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An ‘Abode’ for creativity

DC | ROHINI NAIR
Published Dec 14, 2014, 5:58 am IST
Updated Mar 30, 2019, 7:12 am IST
Sian Pascale designer of distinctive interiors of a boutique hotel, tells us about the many influences on her work

On a narrow lane, off the busy Colaba Causeway in Mumbai, a stairway in a heritage building leads up to the boutique hotel Abode. Within the short time that it has been part of the cityscape, it’s already carved a niche for itself as an iconic location — due in no small part to the distinctive interiors designed by Melbourne-based Sian Pascale.

Sian, whose practice encompasses architecture, interiors and furniture and lighting design, was working in Mumbai when she happened to meet one of Abode’s founders, Abedin Sham, while on the dance floor at a wedding. “I suppose you could call it our initial meeting!” says Sian, talking about how she got involved with the Abode project. “I hadn’t expected anything to come of it, but once we met again — this time off the dance floor — I realised they were serious about the project.”

 

The building in which Abode is housed was built by David Sassoon in the late 1800s and had been converted into a hotel in the early 1980s. Unfortunately, many features of the building had been lost, so Sian began the conceptual design process by uncovering its history. “I realised the building could be seen as a microcosm of the city itself, representative of Bombay’s rich history and the concept behind the hotel became one of unravelling and overlapping this history to provide a story to the user,” she explains.

Sian “broke down” the city into four parts: “The coconut grove and fisherman’s village; the British Colony and the Raj; Art Deco Bombay and the Mumbai of today. For me, it was important to see the design as a way of learning more about the city,” Sian says. With that objective, all that was used within the Abode interiors was locally sourced; truck painters were brought in to paint the room numbers and signage. Vintage family photographs were hung on the walls.

While all of this makes evident why Abode is Sian’s most discussed work, she has other spaces too to her credit in Mumbai. There is The Art Loft & Kombava Café in Bandra and the Yoga 101 studio in the suburb of Andheri. For Sian, the latter project was a great fit as she is a yoga practitioner and her Melbourne studio works on yogic principles. “I am a yoga teacher now so this naturally flows into every aspect of my life, almost like a filter on a camera, changing the way I look at and do things,” Sian says. “In the yoga sutras, Patanjali talks about the yamas — outward observances such as honesty, non-harming and non-stealing — simple attitudes that are brought into everyday business and also help me to decide on the types of businesses and people I want to work with. Are they good people?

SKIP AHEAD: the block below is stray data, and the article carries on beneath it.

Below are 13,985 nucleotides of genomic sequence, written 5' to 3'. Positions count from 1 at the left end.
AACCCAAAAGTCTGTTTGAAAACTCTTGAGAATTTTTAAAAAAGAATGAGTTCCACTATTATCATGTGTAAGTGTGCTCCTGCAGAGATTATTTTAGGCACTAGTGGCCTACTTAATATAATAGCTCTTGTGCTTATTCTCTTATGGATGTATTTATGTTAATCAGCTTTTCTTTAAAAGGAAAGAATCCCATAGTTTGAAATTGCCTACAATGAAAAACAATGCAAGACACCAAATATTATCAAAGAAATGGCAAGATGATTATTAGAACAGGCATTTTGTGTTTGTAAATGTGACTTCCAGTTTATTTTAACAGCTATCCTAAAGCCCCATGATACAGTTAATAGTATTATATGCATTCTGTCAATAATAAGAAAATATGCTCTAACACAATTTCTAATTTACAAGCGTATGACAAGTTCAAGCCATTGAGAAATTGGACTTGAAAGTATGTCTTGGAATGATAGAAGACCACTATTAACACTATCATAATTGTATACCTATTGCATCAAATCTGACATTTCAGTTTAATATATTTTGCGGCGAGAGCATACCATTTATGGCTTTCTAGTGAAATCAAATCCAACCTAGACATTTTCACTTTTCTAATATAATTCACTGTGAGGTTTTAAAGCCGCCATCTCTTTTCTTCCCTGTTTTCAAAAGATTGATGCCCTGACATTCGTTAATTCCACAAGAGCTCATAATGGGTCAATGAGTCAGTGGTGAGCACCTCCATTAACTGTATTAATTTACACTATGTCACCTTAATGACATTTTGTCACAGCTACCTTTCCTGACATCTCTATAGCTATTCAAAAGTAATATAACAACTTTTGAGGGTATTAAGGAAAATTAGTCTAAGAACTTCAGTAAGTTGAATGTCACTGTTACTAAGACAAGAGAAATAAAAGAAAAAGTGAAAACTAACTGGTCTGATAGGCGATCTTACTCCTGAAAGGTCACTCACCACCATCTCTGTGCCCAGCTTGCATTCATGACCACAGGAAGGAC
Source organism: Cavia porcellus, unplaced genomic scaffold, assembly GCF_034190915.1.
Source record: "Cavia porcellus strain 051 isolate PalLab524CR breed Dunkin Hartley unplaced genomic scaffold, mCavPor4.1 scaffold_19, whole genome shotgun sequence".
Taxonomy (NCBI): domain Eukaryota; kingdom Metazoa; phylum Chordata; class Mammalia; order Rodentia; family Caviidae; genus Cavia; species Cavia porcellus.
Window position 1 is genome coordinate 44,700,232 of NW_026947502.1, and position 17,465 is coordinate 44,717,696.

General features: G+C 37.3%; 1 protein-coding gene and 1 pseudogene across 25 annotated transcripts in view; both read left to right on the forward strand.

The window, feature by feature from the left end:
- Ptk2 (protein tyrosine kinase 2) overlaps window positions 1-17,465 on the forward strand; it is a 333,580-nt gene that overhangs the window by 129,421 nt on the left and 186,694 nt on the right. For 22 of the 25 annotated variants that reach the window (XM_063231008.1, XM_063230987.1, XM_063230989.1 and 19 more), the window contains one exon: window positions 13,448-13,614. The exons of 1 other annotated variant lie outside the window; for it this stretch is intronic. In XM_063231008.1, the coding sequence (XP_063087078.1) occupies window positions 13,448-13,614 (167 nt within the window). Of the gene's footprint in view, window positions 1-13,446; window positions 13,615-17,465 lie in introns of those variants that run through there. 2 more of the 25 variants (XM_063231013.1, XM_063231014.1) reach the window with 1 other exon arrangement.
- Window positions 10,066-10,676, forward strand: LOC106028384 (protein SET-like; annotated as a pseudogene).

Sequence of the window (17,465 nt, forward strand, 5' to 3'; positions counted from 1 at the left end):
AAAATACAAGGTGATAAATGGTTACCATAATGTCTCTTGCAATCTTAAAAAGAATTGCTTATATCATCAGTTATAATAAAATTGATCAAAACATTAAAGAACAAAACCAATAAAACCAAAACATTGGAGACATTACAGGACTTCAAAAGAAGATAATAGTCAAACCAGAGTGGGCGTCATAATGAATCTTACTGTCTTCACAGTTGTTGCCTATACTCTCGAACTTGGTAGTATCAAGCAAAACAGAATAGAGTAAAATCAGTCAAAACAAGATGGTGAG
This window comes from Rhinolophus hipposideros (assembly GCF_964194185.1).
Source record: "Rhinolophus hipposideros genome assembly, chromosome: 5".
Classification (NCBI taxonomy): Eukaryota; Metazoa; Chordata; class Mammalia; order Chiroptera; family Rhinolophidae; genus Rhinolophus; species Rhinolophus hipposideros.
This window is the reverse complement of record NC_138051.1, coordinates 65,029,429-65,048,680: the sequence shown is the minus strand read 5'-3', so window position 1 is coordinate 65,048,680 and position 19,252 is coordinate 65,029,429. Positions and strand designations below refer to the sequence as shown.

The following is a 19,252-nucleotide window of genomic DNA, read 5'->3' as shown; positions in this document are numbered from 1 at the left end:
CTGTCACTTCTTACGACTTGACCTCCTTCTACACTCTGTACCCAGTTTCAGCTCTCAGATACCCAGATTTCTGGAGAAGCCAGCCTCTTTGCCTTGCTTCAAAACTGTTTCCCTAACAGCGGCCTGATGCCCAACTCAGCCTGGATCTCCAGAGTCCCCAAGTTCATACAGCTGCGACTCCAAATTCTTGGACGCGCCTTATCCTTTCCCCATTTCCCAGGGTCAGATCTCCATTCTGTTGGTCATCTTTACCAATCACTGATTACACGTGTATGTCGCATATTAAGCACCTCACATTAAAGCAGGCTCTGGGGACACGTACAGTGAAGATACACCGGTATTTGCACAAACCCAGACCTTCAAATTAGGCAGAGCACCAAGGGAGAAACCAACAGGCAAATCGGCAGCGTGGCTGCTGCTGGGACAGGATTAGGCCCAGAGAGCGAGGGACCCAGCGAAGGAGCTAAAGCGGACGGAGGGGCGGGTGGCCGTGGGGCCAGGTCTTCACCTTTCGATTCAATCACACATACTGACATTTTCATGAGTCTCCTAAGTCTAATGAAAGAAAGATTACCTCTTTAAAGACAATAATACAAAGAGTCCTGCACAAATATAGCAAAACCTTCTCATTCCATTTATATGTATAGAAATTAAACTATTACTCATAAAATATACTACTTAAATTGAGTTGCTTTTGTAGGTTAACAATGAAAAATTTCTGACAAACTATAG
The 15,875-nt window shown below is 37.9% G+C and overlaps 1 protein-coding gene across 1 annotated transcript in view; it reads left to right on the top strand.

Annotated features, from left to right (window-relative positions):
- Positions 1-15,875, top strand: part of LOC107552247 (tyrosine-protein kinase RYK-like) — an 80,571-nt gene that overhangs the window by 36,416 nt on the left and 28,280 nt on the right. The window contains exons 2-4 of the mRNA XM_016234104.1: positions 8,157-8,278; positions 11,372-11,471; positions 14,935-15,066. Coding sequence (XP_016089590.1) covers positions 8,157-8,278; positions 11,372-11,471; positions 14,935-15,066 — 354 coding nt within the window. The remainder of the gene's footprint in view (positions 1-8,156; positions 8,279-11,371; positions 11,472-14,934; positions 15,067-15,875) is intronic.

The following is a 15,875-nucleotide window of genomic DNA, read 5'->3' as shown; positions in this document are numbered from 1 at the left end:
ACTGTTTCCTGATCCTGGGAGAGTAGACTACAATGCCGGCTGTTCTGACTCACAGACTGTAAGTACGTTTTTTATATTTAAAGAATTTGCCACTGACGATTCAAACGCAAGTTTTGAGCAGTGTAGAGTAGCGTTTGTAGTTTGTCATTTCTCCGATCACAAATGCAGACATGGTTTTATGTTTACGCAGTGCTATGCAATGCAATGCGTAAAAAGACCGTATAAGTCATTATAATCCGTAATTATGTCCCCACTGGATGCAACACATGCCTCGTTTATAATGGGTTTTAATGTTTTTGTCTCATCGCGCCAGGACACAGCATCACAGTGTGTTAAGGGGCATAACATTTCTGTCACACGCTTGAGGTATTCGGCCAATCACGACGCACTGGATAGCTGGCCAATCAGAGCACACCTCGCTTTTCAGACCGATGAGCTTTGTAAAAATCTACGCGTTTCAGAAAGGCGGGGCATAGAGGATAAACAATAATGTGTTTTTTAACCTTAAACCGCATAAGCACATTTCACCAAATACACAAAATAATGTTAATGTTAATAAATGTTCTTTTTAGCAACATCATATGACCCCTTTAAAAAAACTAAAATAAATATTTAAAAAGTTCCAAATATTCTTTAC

How do they treat their staff? Do they do work that I believe will have a positive impact on the world? I also ask myself these questions every day! Is what I am doing worthwhile? Am I supporting a craftsperson, keeping an idea alive, giving back to the world? If the answer is no — then I can’t continue with it.”

Apart from yoga, Sian has mentioned that she was fascinated with Indian culture and heritage and the work of architect Bijoy Jain as well. Other influences include the Melbourne architecture firm Six Degrees and Roterdam’s Doll Atelier Voor Bouwkunst. Several books have shaped Sian’s understanding of aesthetics, including Pet Architecture by Atelier Bowow; In Praise of Shadows by Junichiro Taniazaki; and the works of Haruki Murakami. “Murakami’s stories link very strongly to spaces and their mysteries — the potential for them to lead you to another dimension,” says Sian. The films of Wes Anderson (in terms of set design) and Woody Allen (“those cosy New York apartments are always at the back of my mind”) too have been influential.

India, however, is what has inspired Sian to do some of her best work. “There is so much that I am inspired by I was also pretty desperately poor in my first few months of living here and it drove me to produce a vast quantity of work, to survive. So it became one of the most productive times in my life, which I am grateful for — but also glad not to have to work with such intensity any more!” Sian says. “I do like to think though, that my best work is still ahead of me.”

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